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Director Ndindi Nyoro: I do what I love

My Man


Ndindi nyoro: I do what i love
 Ndindi Nyoro:I do what I love

What inspired your interest in business?

Business, people and poverty. I admired the lives of business people in the village.

They lived ‘good’ lives and the few cars there were always owned by businessmen.

The second, and I think most important inspiration was the desire to escape poverty.

What was your experience with poverty?

My mother is a peasant farmer while my father was a small time carpenter.

He lived in Kiandutu slum in Thika and we lived in that mud-house with him. I think that slum was worse than Kibera.

You had a kiosk in your village by the time you were in Standard Four. You should have been playing with other kids at that time...

Like I said, I desired to have a life like that of business people.

Apart from the kiosk, what else did you do as a young man?

Lots of things. I reared and sold rabbits, chicken, sugar cane, hawked, was a cobbler and prepared charcoal then sold it.

Out of all those things, which one do you rate as the worst venture you ever engaged in?

‘Kuchoma makaa’! If there is one business you’ll be engaged in and never get fat, it is the business of selling charcoal. The preparation is frustrating and the selling process is gruelling and unrewarding.

Back then, what kind of aspirations did you have?

The farthest my imagination would go then was to the point of me owning a clothes stall in Thika town and maybe an old personal car.

You studied BA Economics at Kenyatta University and finished in 2009. Was the university experience worth your time?

It was worth it. I did some little business at the university, I got into student leadership but the best part is that it is from KU that I got my internship at Ngenye Kariuki Stock Brokers. That internship set me towards the path I am on today. Ngenye Kariuki mentored me.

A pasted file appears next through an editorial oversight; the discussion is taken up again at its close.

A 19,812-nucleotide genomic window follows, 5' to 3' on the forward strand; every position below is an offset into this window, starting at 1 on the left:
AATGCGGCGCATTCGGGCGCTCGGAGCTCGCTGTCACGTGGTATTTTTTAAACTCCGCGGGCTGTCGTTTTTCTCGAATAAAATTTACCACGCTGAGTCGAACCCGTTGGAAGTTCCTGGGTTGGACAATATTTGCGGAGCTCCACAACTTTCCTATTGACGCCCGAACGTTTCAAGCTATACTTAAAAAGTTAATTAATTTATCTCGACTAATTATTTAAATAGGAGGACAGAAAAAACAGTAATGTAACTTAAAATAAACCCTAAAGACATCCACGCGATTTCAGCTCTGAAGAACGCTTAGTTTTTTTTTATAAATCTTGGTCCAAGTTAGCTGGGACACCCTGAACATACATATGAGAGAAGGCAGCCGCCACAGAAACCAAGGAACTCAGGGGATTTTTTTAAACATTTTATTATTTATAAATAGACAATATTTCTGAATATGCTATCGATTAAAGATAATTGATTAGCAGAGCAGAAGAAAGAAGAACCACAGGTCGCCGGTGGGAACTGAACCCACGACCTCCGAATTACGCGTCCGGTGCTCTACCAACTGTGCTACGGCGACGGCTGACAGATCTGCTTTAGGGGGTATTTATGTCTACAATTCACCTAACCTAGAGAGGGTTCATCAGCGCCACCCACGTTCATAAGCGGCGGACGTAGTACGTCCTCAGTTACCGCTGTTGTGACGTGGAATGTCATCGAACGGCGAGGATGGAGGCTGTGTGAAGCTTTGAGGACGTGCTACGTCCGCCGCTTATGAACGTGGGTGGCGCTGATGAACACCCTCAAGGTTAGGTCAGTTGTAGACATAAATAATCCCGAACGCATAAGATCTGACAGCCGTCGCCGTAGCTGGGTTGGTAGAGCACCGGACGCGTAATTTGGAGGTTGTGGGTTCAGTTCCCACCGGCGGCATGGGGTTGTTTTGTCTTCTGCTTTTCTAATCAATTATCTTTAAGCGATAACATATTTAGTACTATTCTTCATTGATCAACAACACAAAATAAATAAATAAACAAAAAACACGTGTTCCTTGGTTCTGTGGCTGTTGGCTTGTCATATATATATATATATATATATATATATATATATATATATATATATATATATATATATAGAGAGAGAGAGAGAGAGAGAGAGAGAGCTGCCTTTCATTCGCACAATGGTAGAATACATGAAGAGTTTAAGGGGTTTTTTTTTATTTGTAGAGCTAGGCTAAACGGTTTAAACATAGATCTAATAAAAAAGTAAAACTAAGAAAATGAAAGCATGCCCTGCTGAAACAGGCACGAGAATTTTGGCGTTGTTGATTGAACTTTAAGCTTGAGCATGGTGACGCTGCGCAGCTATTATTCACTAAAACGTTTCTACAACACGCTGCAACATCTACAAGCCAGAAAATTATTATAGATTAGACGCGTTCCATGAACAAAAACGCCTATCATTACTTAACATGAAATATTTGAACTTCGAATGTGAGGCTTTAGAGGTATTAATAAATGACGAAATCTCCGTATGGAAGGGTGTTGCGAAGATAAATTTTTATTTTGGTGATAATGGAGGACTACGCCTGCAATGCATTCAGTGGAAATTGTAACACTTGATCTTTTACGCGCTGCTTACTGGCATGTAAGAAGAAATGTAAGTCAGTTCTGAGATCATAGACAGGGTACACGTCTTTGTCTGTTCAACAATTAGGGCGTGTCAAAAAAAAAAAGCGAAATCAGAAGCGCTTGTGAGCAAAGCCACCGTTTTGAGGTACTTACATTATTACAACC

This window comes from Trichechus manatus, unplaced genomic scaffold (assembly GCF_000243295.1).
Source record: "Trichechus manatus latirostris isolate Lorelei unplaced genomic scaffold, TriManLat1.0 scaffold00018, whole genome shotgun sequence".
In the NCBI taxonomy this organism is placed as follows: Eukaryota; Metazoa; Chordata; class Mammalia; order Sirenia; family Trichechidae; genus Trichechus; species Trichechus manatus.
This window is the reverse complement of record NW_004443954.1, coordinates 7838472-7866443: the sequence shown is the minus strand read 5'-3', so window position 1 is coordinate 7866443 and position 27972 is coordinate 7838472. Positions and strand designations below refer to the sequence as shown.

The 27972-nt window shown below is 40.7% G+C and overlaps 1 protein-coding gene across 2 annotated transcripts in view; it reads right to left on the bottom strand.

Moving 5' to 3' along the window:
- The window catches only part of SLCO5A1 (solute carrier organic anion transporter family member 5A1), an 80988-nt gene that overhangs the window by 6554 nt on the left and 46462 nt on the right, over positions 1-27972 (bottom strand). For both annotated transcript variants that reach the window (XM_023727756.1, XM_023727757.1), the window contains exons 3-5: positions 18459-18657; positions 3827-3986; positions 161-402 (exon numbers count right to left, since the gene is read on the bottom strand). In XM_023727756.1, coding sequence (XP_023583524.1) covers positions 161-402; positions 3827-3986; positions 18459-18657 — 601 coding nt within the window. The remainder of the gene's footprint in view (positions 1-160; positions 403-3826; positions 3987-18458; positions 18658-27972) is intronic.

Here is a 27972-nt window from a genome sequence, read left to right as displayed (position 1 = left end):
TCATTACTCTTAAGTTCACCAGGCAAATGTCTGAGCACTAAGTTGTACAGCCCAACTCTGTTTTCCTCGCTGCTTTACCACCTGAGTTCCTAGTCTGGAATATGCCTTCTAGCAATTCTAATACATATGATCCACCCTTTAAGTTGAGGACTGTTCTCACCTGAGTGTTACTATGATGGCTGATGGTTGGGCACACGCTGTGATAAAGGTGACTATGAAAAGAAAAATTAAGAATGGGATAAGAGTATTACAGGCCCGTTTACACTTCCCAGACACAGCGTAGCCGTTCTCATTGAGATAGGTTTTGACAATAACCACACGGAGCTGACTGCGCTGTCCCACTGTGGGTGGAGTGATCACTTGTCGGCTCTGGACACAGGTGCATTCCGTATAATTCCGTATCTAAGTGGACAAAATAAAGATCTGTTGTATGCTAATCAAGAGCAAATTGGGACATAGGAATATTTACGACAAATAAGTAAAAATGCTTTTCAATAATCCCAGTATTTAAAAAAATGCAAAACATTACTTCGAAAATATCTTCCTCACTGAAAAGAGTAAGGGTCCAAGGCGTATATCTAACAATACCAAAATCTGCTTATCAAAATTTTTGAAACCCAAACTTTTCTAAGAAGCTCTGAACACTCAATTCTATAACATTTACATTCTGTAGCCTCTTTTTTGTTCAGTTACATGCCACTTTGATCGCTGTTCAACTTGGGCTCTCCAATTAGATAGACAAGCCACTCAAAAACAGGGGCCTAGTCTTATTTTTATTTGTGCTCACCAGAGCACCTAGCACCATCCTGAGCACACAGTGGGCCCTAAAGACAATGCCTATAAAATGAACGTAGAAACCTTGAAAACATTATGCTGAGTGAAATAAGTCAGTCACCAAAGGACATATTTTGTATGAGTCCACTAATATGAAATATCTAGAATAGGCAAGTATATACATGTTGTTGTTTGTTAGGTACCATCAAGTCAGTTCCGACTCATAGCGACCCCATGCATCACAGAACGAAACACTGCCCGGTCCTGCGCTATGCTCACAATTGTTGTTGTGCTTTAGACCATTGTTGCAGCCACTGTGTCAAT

Solomon Maina is a co-owner and your partner at Investax Capital, a former classmate. Your other business ventures are also co-founded or co-owned by a friend or someone you knew back in your schooling years. Is this your idea of old boy clubs and how crucial are such insider networks?

I don’t think they count so much. Opportunities come from all directions. Those old boy clubs and networks may help in assisting to enhance the situation but they cannot lead it.

You run Afrisec-your IT Solutions Company and Investax Capital, what else are you working on?

I’ve already registered a company called Sahara Capital. This will be a private equity firm that will invest in the energy, IT and finance sectors among others.

How do you approach your work?

I do not do business that I don’t enjoy. I would want to go through everything in a way that I appreciate all the work. I’ve come to accept that life has so many opportunities, that worrying about past mistakes is a waste of time.

What is the one thing that you’ve learnt about money?

Making money or looking for money for the sake of making money is total emptiness especially when the process of acquiring it involves unhappiness. I believe happiness can’t be bought.

They say a young man in possession of a fortune is in need of a wife. Have you got one yet?

Not yet. Can’t say I’m dating either.

You must be spending lots of time with your siblings then?

We are all grown up. I’m the last born out of four. And you know how grown ups are. I spend most of my free time travelling.



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